“By planting, weeding, cleaning and connecting, the members of the Bainbridge Street Homeowners and Tenants Block Association have made their love for this community and for one another visible to residents and visitors alike,” said Council member Robert E. Cornegy, Jr. (D-36).
This year, the contest welcomed nearly 200 Brooklyn blocks, encompassing 25 neighborhoods and an estimated 40,000 citizens. Said Nina Browne, GreenBridge programs manager, “The contest drew an increased number of commercial block entries and an outstanding array of storefronts, showing how business owners are seeing the benefits of greening their spaces. We’ve also seen a continual increase in awareness of sustainable gardening, including the proper use of compost and mulch in street tree beds, increased use of captured rainwater to water gardens, and an explosion in the use of native plants.”
Ken Daly, president of National Grid New York said, “National Grid has a long-standing partnership with BBG to provide environmental education for children and to encourage sustainability in our local communities. The National Grid Leadership in Sustainable Practices Award supports our commitment to stewardship and making a difference in the communities we serve. We are pleased to present this year’s award to Ingersoll Garden of Eden in Fort Greene for their work in integrating well-balanced sustainable practices, improving access to healthy fruits and vegetables, and engaging young people to help make a greener community”.
Since its inception in 1994, the Greenest Block in Brooklyn contest has encouraged greening activities on more than 1,600 Brooklyn blocks. Community involvement has grown steadily from 50 blocks in the first year to well over 200 blocks in recent years. It is estimated that more than 600,000 Brooklynites have participated in this borough-wide beautification and greening effort over the past 20 years.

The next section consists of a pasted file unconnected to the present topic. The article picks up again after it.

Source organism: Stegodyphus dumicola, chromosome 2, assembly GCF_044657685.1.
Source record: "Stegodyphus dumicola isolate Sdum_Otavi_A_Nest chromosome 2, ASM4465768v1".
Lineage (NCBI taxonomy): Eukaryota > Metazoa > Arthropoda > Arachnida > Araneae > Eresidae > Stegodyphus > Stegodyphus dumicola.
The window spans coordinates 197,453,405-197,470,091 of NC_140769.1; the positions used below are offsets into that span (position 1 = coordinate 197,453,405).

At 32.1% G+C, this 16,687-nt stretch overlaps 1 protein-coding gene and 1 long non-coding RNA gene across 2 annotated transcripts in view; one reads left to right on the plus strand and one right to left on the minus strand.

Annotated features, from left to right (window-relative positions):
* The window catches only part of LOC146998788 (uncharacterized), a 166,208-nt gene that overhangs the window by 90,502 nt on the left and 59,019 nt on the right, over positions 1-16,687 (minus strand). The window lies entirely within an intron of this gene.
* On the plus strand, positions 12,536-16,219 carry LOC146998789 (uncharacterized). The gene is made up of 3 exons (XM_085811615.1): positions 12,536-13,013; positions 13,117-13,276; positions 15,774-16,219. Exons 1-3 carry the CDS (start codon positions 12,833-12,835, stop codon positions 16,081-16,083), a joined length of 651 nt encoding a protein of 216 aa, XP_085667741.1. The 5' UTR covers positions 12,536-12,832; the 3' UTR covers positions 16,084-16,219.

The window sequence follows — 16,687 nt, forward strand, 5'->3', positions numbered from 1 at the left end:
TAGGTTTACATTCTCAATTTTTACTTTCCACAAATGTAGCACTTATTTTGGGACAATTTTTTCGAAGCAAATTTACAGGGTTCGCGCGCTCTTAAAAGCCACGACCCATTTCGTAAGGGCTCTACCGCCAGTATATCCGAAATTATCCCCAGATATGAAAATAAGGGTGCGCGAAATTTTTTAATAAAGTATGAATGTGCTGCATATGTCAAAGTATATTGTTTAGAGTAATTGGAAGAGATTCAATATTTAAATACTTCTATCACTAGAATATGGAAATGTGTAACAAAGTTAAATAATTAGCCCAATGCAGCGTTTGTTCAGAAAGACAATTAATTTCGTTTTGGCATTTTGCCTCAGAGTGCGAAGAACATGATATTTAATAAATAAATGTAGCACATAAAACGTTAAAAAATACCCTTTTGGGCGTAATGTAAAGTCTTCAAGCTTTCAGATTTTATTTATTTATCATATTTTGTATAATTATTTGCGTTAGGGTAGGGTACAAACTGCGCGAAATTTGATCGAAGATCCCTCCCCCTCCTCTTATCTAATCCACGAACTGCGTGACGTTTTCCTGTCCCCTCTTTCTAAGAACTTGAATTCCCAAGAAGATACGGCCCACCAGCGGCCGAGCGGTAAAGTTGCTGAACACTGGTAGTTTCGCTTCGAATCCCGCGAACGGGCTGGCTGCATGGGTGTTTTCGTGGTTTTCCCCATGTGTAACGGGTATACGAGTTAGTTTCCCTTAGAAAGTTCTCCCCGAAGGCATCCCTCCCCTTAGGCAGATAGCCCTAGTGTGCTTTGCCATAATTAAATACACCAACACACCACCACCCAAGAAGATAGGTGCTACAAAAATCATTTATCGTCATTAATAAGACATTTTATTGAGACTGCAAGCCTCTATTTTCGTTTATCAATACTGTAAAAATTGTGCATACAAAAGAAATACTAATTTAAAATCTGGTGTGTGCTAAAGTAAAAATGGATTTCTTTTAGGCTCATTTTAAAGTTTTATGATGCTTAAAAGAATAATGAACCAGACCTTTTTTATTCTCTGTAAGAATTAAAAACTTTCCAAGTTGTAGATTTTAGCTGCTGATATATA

Blocks are judged on a variety of criteria, including color and total visual effect, citizen participation, variety and suitability of plants, soil condition and use of mulch, street tree bed care and all-around best horticultural practices. A panel of nearly 20 judges, including journalists and professional horticulturists from Brooklyn Botanic Garden, visits and judges each contestant’s block from mid-June throughout July.
First prize is a $300 check each for the top residential and commercial block winners. All other finalists receive cash prizes ranging from $100 to $200. Best Window Box, Greenest Storefront, Best Street Tree Beds and Best Community Garden Streetscape winners receive cash prizes or gift certificates.
At the event, Borough President Adams said, “It’s a great block, great people, great gardeners, great trees”. And in the fall, Adams will host another great day for the Bainbridge block and other Greenest Block winners. A recognition ceremony will be held at Brooklyn Borough Hall where competition participants will receive a gift bag of fall bulbs and a certificate of recognition.